London - A new law comes into force in Scotland on Monday banning smoking in cars when children are present, as part of the government's plans for a "tobacco-free generation".
Under the law smokers face a 100 ($127 119 euros) on-the-spot fine if caught lighting up in a private vehicle where under-18s are present.
In South Africa, according Section 2(1)(a)(iii) of the Tobacco Products Control Act, 1993, as amended prescribes that: “No person may smoke any tobacco product in any motor vehicle when a child under the age of 12 years is present in that vehicle”.
Section 7(4) of the Act prescribes that “Any person who contravenes or fails to comply with section 2(1) shall be guilty of an offence and liable on conviction to a fine not exceeding R500”.
But how can we implement this when basic traffic laws are not even adhered?
Justice Project South Africa chairman Howard Dembovsky says: "It's indeed a pity when people (and some organisations) state that something is “against the law” and then fail to cite the specific law and provision in question since it is a common practice to say that “this or that is against the law” where in fact it is not. However in this particular case, it is completely true to say that “it is illegal to smoke in a motor vehicle, of which a “car” is just one of those motor vehicles, when a child under the age of 12 years is present in that vehicle.
"This law, like most laws which require the prosecution of the offender in terms of offences prescribed in such legislation would require that offenders are prosecuted in terms of the Criminal Procedure Act."
While the fine may not sound too drastic to most people, says Dembovsky, it must be remembered that along with a criminal conviction goes a criminal record and the requisite consequences which follow the imposition of a criminal record – like the inability to get a travel visa and increasingly, the inability to gain employment, etc.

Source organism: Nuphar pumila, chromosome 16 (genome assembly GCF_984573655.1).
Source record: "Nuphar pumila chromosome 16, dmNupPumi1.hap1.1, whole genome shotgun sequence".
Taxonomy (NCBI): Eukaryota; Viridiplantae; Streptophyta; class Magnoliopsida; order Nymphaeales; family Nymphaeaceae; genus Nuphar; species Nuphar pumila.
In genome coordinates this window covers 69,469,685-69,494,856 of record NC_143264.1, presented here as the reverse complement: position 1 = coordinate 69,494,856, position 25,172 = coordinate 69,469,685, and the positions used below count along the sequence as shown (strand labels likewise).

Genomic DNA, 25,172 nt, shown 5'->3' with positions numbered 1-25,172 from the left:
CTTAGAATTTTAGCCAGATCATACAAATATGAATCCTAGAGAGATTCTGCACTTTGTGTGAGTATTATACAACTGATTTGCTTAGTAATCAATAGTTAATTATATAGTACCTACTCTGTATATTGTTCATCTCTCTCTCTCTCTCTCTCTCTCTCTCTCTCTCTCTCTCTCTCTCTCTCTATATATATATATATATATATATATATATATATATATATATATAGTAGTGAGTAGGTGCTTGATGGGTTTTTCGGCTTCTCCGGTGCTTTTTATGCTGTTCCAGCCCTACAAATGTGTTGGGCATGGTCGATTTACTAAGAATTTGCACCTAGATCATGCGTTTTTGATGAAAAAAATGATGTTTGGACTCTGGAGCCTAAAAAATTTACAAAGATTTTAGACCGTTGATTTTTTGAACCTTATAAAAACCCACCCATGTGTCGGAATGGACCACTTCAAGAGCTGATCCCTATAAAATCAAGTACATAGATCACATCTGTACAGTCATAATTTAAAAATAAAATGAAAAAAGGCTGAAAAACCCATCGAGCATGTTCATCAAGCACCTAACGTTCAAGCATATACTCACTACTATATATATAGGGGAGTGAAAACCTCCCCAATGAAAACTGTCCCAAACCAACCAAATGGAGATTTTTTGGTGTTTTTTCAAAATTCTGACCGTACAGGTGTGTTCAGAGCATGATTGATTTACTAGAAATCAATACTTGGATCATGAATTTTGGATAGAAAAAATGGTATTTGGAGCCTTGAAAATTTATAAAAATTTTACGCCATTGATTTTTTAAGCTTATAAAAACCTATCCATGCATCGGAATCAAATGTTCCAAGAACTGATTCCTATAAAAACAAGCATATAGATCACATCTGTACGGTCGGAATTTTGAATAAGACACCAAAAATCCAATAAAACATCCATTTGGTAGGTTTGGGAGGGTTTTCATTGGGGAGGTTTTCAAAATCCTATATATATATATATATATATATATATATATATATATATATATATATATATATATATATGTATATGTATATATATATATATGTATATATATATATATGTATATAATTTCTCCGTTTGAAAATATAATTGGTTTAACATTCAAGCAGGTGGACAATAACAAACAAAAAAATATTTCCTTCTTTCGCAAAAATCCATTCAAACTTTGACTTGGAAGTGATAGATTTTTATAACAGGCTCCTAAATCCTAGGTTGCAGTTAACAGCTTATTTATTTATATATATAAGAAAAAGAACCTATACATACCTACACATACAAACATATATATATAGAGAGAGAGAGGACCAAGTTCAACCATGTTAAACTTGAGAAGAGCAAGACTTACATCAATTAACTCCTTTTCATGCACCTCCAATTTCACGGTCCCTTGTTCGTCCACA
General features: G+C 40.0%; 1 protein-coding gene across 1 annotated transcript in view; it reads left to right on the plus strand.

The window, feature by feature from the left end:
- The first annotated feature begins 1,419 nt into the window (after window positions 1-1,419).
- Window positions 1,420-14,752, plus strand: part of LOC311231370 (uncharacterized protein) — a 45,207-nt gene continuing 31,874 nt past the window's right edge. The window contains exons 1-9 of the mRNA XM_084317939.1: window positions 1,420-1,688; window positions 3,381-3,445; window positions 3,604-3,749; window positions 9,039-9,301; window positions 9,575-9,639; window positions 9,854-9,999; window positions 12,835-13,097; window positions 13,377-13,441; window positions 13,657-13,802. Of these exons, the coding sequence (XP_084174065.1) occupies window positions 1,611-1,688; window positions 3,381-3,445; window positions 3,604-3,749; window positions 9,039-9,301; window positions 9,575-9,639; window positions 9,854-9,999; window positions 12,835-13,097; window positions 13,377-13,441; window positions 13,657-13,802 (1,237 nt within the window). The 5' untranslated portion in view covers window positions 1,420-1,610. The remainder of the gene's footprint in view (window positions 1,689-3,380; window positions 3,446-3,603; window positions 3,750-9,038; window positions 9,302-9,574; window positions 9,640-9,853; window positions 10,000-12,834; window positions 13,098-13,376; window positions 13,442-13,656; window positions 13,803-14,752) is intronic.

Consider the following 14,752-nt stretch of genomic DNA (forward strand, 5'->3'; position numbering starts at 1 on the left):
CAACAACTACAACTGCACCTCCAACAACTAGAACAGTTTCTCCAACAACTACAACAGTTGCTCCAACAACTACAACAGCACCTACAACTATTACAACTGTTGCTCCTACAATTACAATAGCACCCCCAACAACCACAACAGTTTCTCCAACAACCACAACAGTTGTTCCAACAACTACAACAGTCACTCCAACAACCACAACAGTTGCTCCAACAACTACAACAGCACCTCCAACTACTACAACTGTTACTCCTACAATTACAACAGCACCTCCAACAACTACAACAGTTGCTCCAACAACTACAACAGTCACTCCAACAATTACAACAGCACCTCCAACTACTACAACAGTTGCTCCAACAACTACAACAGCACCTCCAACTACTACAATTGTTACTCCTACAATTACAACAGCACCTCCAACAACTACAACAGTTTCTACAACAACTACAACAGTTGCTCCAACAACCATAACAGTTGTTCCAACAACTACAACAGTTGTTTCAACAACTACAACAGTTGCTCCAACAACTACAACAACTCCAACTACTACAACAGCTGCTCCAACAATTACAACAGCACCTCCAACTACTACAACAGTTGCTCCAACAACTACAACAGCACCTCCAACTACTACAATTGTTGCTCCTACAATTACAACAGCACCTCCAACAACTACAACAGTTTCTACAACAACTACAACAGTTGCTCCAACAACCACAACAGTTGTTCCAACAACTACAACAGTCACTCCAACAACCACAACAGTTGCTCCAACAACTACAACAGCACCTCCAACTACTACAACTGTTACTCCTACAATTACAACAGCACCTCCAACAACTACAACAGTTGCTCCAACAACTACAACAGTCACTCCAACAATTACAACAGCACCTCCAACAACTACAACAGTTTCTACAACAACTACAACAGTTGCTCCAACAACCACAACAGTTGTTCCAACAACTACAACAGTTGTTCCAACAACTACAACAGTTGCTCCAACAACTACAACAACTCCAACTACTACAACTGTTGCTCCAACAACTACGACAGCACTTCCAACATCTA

"While I would not go so far as to say that parents should not be taken to task for smoking in a motor vehicle whilst children are present, it stands to reason that it may well prove to be even more detrimental to a child to have their parent or parents convicted of a criminal offence than for them to be subjected to “passive smoking”.
"Enforcing this law therefore carries with it some pretty frightening “unintended consequences” and I would hope that enforcement authorities would recognise this and exercise caution in enforcing its provisions. One way of doing so would be to issue notices in terms of Section 341 of the Criminal Procedure Act, which do not cause the automatic imposition of a criminal record upon payment of the fine."
Parent24 editor Sophia Swanepoel says: I’m astonished that nothing is being made of people smoking in the car when others, especially children, are present, and often with closed windows. We have laws against this, we have research showing how terribly bad second-hand smoke is. I understand addiction but I always urge smoking parents to try and quit, and when they do have to smoke, to do so outside with no kids around. I wonder whether law enforcement ever fines parents for smoking in their cars?
Dangerous chemical levels
In Scotland, the penalty increases up to 1000 if a case goes to court, under a bill passed unanimously in Scottish Parliament in December 2016.
The new measure was introduced as part of the Scottish government's plans to lower the smoking rate to under 5% by 2034.
Aileen Campbell, Scotland's public health minister, said: "It's simply not safe to smoke when a child is in the car. Dangerous levels of chemicals can build up, even on short journeys."
Breathing second hand smoke is linked to asthma, respiratory infections, lung cancer and coronary heart disease, according to the World Health Organization.
The law has been welcomed by health charities, with Ash Scotland saying it sends a clear message that children should grow up in a smoke-free environment.
WHO chief executive Sheila Duffy said: "We know from speaking to parents that they want to protect their children from tobacco smoke, but often don't know enough about how smoke is harmful and lingers in the air even after you can't see or smell it."
But the move has been criticised by smokers' group Forest, whose director Simon Clark described the law as "patronising and unnecessary".
"Very few adults smoke in cars with children. Smokers know it's inconsiderate and the overwhelming majority don't do it.
"So few people smoke when there's a child in the car it will be like looking for a needle in a haystack," he said.
The law banning smoking in vehicles carrying children came into force in England and Wales in October 2015.
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